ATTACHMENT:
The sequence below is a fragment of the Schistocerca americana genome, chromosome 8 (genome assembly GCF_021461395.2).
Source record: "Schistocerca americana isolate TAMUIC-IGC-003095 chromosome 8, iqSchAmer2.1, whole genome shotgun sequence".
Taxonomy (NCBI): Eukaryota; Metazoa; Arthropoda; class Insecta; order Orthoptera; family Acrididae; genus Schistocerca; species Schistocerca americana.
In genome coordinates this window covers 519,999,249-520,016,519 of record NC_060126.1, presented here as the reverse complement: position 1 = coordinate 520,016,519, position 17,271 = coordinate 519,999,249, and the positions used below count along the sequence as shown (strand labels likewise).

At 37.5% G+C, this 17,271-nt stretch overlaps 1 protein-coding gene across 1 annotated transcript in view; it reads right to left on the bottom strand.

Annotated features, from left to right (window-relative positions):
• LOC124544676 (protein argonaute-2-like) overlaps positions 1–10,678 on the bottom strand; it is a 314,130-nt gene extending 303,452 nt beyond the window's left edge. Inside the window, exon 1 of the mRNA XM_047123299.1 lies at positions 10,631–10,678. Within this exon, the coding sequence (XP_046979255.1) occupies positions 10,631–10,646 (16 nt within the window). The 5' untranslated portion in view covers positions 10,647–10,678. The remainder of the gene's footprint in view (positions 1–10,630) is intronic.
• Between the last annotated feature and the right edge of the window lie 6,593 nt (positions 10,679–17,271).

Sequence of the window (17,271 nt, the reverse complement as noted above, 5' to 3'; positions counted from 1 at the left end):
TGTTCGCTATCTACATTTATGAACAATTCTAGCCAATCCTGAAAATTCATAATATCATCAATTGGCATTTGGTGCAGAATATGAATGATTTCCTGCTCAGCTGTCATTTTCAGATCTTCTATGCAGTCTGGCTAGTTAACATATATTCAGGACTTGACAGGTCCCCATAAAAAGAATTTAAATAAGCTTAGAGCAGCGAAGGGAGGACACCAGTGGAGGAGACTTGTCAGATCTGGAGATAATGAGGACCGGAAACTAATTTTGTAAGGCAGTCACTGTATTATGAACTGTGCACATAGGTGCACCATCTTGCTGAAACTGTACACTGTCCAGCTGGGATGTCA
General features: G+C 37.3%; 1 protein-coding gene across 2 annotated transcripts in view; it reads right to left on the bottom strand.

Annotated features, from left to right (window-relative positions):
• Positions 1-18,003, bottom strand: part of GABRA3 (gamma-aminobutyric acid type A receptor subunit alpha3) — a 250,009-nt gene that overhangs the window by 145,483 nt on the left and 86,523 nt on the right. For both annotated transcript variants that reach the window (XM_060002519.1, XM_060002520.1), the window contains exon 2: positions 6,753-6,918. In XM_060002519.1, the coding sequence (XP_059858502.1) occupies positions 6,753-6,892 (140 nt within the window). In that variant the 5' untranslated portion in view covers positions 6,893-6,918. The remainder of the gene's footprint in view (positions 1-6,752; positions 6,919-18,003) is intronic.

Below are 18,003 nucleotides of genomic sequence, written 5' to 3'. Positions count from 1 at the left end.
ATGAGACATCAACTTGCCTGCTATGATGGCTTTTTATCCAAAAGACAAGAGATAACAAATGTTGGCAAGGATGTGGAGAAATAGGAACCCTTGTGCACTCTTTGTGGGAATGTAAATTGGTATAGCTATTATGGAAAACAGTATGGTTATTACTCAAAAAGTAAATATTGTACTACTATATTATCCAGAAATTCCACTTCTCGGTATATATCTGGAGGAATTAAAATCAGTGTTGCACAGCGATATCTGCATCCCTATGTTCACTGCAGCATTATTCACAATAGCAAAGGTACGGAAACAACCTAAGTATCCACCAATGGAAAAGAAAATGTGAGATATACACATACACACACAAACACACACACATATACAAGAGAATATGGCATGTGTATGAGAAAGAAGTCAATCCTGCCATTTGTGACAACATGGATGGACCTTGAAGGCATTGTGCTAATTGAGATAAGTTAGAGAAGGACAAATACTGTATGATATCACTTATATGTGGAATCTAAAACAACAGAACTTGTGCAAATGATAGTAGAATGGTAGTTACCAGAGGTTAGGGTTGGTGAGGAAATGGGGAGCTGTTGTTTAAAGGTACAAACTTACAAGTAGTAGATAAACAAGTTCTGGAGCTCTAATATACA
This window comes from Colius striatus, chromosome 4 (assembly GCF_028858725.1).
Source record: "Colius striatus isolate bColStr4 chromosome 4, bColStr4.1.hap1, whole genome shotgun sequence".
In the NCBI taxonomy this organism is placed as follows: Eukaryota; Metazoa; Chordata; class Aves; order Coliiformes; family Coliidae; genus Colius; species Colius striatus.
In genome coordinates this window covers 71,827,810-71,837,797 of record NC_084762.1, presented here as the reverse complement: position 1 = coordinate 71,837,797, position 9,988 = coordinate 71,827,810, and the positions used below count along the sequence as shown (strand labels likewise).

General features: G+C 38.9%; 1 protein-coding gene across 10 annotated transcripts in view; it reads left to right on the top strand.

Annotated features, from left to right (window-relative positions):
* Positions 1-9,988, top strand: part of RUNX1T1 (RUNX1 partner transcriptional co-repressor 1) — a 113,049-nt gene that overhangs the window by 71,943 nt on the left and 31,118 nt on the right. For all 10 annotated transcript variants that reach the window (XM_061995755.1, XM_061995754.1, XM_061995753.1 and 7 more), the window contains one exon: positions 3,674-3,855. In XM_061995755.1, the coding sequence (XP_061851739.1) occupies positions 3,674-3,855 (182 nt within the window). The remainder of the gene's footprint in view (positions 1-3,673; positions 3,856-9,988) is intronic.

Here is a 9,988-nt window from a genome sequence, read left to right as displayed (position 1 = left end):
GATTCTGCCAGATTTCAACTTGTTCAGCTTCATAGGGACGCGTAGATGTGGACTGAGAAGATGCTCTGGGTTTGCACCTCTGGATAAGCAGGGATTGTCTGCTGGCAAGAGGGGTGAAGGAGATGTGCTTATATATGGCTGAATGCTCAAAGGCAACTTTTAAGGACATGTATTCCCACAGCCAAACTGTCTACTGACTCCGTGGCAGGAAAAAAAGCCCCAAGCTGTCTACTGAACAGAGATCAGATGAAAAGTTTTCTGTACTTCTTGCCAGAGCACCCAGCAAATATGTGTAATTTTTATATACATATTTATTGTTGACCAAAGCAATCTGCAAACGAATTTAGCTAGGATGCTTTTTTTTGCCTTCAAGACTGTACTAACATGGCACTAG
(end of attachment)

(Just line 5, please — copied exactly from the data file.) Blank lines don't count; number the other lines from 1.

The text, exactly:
At 37.5% G+C, this 17,271-nt stretch overlaps 1 protein-coding gene across 1 annotated transcript in view; it reads right to left on the bottom strand.